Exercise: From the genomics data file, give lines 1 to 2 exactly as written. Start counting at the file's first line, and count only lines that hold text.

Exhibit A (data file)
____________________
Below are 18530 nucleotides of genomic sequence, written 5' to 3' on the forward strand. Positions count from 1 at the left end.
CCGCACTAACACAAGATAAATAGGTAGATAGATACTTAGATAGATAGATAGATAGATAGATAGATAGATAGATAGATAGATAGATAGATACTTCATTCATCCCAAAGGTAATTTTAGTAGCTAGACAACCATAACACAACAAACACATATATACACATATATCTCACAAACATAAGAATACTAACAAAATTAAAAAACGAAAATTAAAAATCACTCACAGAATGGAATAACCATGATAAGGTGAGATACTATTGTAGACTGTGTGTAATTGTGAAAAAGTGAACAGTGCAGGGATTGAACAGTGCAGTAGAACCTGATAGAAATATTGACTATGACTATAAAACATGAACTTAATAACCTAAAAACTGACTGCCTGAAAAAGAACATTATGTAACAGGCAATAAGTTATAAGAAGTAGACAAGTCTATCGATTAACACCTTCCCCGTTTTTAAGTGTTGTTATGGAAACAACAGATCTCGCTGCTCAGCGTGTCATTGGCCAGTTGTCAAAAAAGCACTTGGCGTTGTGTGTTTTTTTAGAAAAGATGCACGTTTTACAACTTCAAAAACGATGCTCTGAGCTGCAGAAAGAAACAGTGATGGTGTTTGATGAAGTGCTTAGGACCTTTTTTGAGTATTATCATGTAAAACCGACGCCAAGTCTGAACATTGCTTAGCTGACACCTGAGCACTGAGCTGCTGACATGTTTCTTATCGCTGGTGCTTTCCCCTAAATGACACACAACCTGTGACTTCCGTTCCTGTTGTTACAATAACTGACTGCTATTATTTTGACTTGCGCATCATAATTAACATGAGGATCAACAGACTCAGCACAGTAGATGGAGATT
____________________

Below are 18530 nucleotides of genomic sequence, written 5' to 3' on the forward strand. Positions count from 1 at the left end.
CCGCACTAACACAAGATAAATAGGTAGATAGATACTTAGATAGATAGATAGATAGATAGATAGATAGATAGATAGATAGATAGATAGATACTTCATTCATCCCAAAGGTAATTTTAGTAGCTAGACAACCATAACACAACAAACACATATATACACATATATCTCACAAACATAAGAATACTAACAAAATTAAAAAACGAAAATTAAAAATCACTCACAGAATGGAATAACCATGATAAGGTGAGATACTATTGTAGACTGTGTGTAATTGTGAAAAAGTGAACAGTGCAGGGATTGAACAGTGCAGTAGAACCTGATAGAAATATTGACTATGACTATAAAACATGAACTTAATAACCTAAAAACTGACTGCCTGAAAAAGAACATTATGTAACAGGCAATAAGTTATAAGAAGTAGACAAGTCTATCGATTAACACCTTCCCCGTTTTTAAGTGTTGTTATGGAAACAACAGATCTCGCTGCTCAGCGTGTCATTGGCCAGTTGTCAAAAAAGCACTTGGCGTTGTGTGTTTTTTTAGAAAAGATGCACGTTTTACAACTTCAAAAACGATGCTCTGAGCTGCAGAAAGAAACAGTGATGGTGTTTGATGAAGTGCTTAGGACCTTTTTTGAGTATTATCATGTAAAACCGACGCCAAGTCTGAACATTGCTTAGCTGACACCTGAGCACTGAGCTGCTGACATGTTTCTTATCGCTGGTGCTTTCCCCTAAATGACACACAACCTGTGACTTCCGTTCCTGTTGTTACAATAACTGACTGCTATTATTTTGACTTGCGCATCATAATTAACATGAGGATCAACAGACTCAGCACAGTAGATGGAGATT